485 U.S. 1031
108 S.Ct. 1590
99 L.Ed.2d 905
MODJESKI & MASTERS, applicant,
Jan R. CARTER, et al. A-763. Supreme Court of the United States May 2, 1988 The application for stay filed with Justice WHITE and referred by him to the Court, is hereby granted, and the temporary stay entered by Justice WHITE on April 15, 1988, is vacated. The judgments of the Louisiana Court of Appeal for the Fourth Circuit and the Louisiana Civil District Court for the Parish of Orleans are stayed pending the timely docketing of an appeal by appellants in the above-entitled case. Should such an appeal be so timely docketed, this order is to continue pending this Court’s action on the jurisdictional statement or further disposition of such appeal. This order is conditioned upon the timely posting with the Louisiana Civil District Court for the Parish of Orleans of a good and sufficient bond in the amount of $700,000 plus interest from April 15, 1988, by appellant Modjeski & Masters, covering any potential obligations under the judgment of the Louisiana Civil District Court for the Parish of Orleans. Unless and until Modjeski & Masters posts said bond, the stay is expressly conditioned on appellant’s taking no action to reduce its current net worth and, in particular, not: (A) distributing any earnings of the firm to its partners who continue to work for the firm, except as they have been
receiving heretofore in salary and benefits or as provided in (B) and (D) below, or (B) distributing any earnings of the firm to its partners for so long as the net worth of the firm is below $700,000, or (C) Transferring or encumbering any existing assets, funds, or existing contracts of the partnership to or on behalf of any other parties, beyond security interests or liens already in existence, except as is necessary in the ordinary course of its business, for the defense or settlement or both of the pending actions against it, or for payment to associates and employees in accordance with existing employment contracts; And further provided that (D) Profits accumulated after the payment of salaries and other expenses shall be distributed as follows: (1) if the net worth of the firm is between $700,000 and $1.1 million, then up to 50% of accumulated profits may be distributed to the partners; the remainder will be accumulated in the partnership, (2) if the net worth of the firm is above $1.1 million, then all profits above that amount may be distributed to the partners; and (E) Appellant shall furnish to appellees within 30 days of the end of each quarter: (1) a statement from the managing partner of Modjeski & Masters and from its certified public accountants that all provisions of this order have been complied with, and (2) balance sheet and income statements for each such quarter; and (F) Within 120 days of the end of the calendar year, petitioner shall provide annual balance and income statements to appellees; and (G) Appellees shall keep confidential all financial data provided under this order; and (H) If the net worth of Modjeski & Masters falls below $700,00, appellees may apply to the Court for further relief; and (I) Appellees shall have the right to select an independent auditor to inspect any and all records of the appellant to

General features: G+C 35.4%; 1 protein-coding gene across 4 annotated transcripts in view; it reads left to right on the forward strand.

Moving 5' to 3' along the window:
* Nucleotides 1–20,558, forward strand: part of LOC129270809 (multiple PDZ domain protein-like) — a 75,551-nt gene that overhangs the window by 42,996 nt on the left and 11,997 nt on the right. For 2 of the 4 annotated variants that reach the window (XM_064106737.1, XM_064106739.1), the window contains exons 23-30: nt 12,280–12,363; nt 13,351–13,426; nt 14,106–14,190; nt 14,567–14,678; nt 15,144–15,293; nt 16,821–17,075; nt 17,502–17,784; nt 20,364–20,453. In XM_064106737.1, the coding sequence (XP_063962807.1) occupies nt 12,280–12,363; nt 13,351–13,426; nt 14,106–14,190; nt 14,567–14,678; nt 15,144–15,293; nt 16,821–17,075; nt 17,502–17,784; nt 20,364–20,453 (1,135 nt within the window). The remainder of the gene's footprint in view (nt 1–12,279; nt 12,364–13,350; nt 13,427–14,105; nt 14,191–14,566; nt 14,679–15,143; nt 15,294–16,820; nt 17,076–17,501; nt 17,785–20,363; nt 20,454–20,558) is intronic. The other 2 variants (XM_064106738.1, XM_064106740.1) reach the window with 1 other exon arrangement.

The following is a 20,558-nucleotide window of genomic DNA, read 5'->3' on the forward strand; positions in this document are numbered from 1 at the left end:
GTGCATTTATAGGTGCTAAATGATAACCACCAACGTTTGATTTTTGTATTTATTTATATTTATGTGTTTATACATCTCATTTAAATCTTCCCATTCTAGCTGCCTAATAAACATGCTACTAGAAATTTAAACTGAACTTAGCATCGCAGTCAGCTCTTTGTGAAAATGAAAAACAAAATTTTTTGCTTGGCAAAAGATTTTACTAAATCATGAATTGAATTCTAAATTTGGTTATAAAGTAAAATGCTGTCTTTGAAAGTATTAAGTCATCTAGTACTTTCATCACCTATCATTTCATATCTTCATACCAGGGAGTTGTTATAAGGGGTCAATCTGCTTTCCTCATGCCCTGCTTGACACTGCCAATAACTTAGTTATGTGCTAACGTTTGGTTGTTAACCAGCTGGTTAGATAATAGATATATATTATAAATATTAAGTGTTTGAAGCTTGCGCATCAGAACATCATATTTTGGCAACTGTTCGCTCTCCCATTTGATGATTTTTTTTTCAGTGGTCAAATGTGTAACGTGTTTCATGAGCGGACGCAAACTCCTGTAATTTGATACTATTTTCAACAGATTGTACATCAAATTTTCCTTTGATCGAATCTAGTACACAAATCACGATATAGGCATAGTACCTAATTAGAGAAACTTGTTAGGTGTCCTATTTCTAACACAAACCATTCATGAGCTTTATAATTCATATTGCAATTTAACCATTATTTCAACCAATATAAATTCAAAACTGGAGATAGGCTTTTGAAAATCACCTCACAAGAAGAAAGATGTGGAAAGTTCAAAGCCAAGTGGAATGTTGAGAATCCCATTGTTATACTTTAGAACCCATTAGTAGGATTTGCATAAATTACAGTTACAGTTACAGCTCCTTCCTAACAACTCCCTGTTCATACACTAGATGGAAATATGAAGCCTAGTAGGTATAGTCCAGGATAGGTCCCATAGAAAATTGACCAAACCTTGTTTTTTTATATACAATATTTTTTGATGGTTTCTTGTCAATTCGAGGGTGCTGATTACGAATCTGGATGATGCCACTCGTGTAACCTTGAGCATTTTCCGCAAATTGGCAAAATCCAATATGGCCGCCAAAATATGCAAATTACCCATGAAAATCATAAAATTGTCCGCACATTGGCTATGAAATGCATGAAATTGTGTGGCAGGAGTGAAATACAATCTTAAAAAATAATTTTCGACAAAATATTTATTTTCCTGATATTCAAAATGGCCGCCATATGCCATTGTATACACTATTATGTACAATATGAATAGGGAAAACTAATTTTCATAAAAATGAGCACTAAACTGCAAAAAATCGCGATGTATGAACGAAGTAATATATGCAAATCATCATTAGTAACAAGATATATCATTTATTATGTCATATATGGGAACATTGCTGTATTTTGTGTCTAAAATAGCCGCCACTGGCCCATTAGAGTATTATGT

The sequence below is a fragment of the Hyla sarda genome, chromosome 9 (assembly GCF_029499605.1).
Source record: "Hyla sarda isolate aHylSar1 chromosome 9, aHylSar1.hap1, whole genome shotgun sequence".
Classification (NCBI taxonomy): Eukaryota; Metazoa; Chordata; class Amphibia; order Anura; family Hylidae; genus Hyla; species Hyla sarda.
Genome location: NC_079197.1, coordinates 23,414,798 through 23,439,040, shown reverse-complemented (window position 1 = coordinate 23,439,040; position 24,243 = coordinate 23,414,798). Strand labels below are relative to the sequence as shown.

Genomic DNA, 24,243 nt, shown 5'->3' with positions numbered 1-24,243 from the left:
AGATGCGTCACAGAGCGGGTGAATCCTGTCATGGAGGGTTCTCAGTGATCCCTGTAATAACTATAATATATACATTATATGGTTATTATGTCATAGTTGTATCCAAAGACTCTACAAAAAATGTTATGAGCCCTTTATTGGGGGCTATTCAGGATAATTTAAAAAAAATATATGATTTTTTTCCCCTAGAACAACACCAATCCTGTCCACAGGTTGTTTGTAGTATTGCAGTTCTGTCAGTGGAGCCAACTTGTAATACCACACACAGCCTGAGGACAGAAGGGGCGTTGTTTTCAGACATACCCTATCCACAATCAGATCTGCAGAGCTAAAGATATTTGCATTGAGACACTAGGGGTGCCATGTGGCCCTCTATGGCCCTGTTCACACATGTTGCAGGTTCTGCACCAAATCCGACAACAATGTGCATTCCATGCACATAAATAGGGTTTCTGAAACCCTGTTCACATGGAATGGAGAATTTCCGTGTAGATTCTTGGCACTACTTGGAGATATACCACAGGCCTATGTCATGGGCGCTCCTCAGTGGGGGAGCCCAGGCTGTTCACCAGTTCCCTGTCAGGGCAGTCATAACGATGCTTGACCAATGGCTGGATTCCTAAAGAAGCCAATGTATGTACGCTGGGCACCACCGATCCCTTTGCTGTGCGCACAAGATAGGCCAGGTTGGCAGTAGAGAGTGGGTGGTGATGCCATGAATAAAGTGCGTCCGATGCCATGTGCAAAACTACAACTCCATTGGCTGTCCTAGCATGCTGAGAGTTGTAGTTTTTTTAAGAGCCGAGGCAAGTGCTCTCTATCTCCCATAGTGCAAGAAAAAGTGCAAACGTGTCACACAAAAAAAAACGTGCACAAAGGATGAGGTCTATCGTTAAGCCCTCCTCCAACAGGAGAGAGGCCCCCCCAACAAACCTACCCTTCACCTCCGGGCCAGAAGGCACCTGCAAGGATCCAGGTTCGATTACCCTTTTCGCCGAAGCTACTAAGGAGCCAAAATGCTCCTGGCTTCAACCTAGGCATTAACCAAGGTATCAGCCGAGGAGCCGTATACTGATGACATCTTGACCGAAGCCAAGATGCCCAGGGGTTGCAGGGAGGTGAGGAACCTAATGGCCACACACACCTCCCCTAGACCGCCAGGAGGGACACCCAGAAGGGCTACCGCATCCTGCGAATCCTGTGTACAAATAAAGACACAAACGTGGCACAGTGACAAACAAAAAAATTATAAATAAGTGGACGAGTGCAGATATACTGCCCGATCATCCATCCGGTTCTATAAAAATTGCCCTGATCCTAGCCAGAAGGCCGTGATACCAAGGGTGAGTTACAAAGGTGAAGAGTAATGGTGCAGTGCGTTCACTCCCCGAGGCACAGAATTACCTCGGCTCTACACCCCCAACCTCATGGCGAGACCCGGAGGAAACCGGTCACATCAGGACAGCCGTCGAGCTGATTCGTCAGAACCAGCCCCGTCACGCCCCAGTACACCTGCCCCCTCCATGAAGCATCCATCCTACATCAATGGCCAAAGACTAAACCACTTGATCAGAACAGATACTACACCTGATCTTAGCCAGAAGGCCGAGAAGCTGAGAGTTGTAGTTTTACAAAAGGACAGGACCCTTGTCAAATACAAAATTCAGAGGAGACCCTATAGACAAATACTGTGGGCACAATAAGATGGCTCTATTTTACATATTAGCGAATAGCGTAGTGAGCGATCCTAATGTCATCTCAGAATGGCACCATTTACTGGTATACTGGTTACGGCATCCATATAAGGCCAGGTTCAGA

ascertain whether appellant is complying with the provisions of this stay. (J) Should appellee find it necessary to seek additional relief to enforce the terms of this order, it shall apply to the Louisiana Civil District Court for the Parish of Orleans. United Steelworkers of America v. Cherokee Elec. Co-op [108SCt1601,485US1038,99LEd2d915] 108 S.Ct. 1601 485 U.S. 1038 99 L.Ed.2d 915 UNITED STEELWORKERS OF AMERICA, AFL-CIO-CLC, et al. v. CHEROKEE ELECTRIC COOPERATIVE.